Pokemon Go Is Still Going, With New Content and Big Brand Partnerships

Niantic's CEO says he's been careful about integrating advertisers

It took less than eight weeks last summer for Pokemon Go to attract 500 million users (called “trainers,” in the game’s parlance), representing a scale that Facebook took six years to achieve. Despite such astonishing growth, many people wondered if the frenzy was simply a digital fad for the ages. But then researcher Sensor Network estimated this month that the augmented-reality game had already made $1 billion—in its first seven months. Some fad. Now the blogosphere is abuzz about 80 new monsters in Pokemon Go’s second version, which went live last week.

“Players in the Philippines, Germany, Korea, Japan and the United States are connected online and playing the game together,” explains John Hanke, CEO of Niantic Labs, which created Pokemon Go in partnership with the Pokemon Co. and Nintendo. “These folks get online to talk about the game, to trade hints and tips and critiques and share all of that on Twitter, Facebook and Instagram.”

Hanke declines to reveal his app’s latest user numbers but says regular players add up to “a very large level,” and sharing the app saw more activity spikes toward the end of 2016.

Retailers have tried to capitalize on the foot traffic the mobile game has created around the world, creating special offers for trainers when hunting Pokemon characters around their places of business. At the moment, Starbucks and Sprint are running Pokemon campaigns around tens of thousands of U.S. locations. A Sprint spokesperson says that since the brand’s program began in December, “we’ve seen a substantial amount of interest from trainers at stores across the country.”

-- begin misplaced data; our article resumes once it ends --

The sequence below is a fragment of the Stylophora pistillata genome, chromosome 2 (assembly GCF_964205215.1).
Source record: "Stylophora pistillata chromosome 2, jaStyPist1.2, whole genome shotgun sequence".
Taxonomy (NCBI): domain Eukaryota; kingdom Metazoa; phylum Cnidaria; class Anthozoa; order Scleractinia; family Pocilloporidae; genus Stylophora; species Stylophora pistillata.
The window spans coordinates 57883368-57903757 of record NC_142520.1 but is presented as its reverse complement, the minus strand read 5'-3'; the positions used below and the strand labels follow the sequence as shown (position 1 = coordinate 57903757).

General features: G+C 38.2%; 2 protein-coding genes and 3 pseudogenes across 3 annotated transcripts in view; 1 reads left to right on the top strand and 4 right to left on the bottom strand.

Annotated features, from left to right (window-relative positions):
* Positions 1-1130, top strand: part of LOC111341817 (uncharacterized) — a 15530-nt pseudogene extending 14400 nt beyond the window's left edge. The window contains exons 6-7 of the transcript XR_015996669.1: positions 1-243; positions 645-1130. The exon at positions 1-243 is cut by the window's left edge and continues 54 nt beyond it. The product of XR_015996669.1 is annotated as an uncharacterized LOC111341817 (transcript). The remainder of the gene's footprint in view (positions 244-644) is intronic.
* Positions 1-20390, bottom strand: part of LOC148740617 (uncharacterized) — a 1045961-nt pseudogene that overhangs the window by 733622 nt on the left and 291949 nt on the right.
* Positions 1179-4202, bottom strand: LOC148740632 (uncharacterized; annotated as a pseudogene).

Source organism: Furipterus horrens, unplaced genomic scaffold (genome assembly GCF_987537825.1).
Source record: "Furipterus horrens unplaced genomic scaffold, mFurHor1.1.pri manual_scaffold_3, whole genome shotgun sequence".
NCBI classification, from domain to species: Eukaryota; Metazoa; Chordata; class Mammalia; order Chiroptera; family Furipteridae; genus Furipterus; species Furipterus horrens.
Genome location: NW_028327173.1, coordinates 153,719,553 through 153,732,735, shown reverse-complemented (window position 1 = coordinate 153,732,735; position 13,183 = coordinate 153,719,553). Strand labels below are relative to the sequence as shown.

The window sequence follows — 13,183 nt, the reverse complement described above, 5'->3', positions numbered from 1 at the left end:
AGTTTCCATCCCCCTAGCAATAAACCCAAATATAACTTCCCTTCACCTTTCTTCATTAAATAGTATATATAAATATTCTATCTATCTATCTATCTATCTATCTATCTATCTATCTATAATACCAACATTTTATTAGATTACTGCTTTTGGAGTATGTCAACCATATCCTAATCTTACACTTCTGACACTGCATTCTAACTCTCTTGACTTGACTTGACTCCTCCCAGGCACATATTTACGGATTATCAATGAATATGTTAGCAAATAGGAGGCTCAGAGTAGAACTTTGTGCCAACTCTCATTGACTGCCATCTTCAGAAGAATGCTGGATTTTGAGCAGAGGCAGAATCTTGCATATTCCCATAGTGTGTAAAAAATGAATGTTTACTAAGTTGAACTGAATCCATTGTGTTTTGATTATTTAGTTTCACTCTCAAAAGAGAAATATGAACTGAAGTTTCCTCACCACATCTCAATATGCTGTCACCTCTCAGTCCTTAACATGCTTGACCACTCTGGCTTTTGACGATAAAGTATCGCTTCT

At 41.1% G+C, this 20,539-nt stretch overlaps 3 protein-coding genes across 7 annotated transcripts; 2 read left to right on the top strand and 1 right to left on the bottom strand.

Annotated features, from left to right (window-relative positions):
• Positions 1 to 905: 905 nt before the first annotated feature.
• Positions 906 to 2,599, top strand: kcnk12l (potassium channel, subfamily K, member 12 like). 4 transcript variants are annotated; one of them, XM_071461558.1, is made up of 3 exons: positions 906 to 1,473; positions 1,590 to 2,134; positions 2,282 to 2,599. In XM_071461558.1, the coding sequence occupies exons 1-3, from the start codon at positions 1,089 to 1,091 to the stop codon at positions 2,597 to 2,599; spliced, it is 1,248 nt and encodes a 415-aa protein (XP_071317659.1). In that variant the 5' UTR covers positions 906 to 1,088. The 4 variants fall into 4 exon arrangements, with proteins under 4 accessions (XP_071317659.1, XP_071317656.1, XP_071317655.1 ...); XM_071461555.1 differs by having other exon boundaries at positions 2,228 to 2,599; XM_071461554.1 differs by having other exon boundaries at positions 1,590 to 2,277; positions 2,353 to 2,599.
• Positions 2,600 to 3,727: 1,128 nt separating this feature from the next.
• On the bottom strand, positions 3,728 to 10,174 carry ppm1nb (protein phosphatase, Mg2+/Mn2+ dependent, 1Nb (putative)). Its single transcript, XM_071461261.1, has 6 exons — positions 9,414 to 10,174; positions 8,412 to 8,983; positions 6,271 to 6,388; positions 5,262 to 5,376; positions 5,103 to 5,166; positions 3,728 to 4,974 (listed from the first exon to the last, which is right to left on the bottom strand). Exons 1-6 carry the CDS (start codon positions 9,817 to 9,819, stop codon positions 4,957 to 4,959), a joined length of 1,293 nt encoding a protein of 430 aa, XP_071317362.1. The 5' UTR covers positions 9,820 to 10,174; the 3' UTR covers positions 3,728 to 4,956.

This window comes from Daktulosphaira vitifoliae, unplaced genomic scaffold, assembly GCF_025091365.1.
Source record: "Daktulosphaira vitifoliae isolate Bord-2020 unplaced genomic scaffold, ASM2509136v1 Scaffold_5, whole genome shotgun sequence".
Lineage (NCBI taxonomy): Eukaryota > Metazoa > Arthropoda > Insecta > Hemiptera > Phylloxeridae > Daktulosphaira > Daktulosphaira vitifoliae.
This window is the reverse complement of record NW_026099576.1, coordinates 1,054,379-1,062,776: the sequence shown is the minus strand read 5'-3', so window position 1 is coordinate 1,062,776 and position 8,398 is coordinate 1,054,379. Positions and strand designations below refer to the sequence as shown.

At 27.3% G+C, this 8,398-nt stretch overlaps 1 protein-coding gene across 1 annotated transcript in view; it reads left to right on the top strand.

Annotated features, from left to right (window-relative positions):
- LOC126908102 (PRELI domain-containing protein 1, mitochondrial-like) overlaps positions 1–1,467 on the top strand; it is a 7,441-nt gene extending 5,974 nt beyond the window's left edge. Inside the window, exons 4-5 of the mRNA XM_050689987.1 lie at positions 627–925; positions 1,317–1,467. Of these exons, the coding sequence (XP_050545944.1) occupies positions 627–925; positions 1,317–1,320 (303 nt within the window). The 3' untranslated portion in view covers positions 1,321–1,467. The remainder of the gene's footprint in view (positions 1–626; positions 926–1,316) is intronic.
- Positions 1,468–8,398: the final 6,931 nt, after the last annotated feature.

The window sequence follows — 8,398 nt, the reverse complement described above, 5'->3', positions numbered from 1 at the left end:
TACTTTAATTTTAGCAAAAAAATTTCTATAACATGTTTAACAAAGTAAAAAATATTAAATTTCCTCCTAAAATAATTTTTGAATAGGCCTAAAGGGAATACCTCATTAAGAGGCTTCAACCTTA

Heading into his keynote appearance at Mobile World Congress in Barcelona, Spain, on Feb. 28, Hanke considers what the app’s rise means for marketers and the future of augmented reality.

Adweek: That explosive growth last year, what was that like internally?
John Hanke: It was sweet for us because we had been working on this stuff for quite a long time. Pokemon Go was kind of our premeditative effort to take [mobile AR] to a more mainstream audience. We knew that there were elements in the game that were addictive and that would really click with people in terms of getting out and playing with other people in real life. It was super amazing to see that happen in this unexpectedly frenetic way around the world.

"It’s a really innovative thing to merge the real and the virtual reward for visiting the physical store."

Pokemon, the Nintendo console game, was a mid-’90s thing. Why did that brand resonate with such a large audience again?
I’m older, I’m 50. I guess you could call it nostalgia. I have that feeling about certain TV shows that I grew up with. For this generation, for the millennials, they have that same kind of feeling toward the Pokemon brand. And by bringing it out in a way that made it accessible to them on their phones, because they’d outgrown the demographic of the Nintendo handheld, they could tap back into that sort of warm childhood memory but in a completely fresh way. …And it blends the stuff you do in your normal life like going to school, waiting for the bus, meeting your friends on the [train] somewhere, and it just adds in this gaming element.

Do you see Pokemon Go as a tipping point for mobile AR?
I think you would look at it as the birth. You’ll [now] see games that play with the concept of AR and location and mobile in new ways.

Retailers took to the location-based, sponsored “Pokestops” and other ads on the platform pretty quickly.
It’s something that we’ve been cultivating with Ingress [Pokemon Go’s older sibling and fellow Niantic game] for many years actually. So we had worked with a number of brands, more in Japan than in the United States, via Ingress. We had worked on things like SoftBank with their retail phone stores, with Lawson, which is a big convenience store chain in Japan.

This story first appeared in the Feb. 20, 2017, issue of Adweek magazine. Click here to subscribe.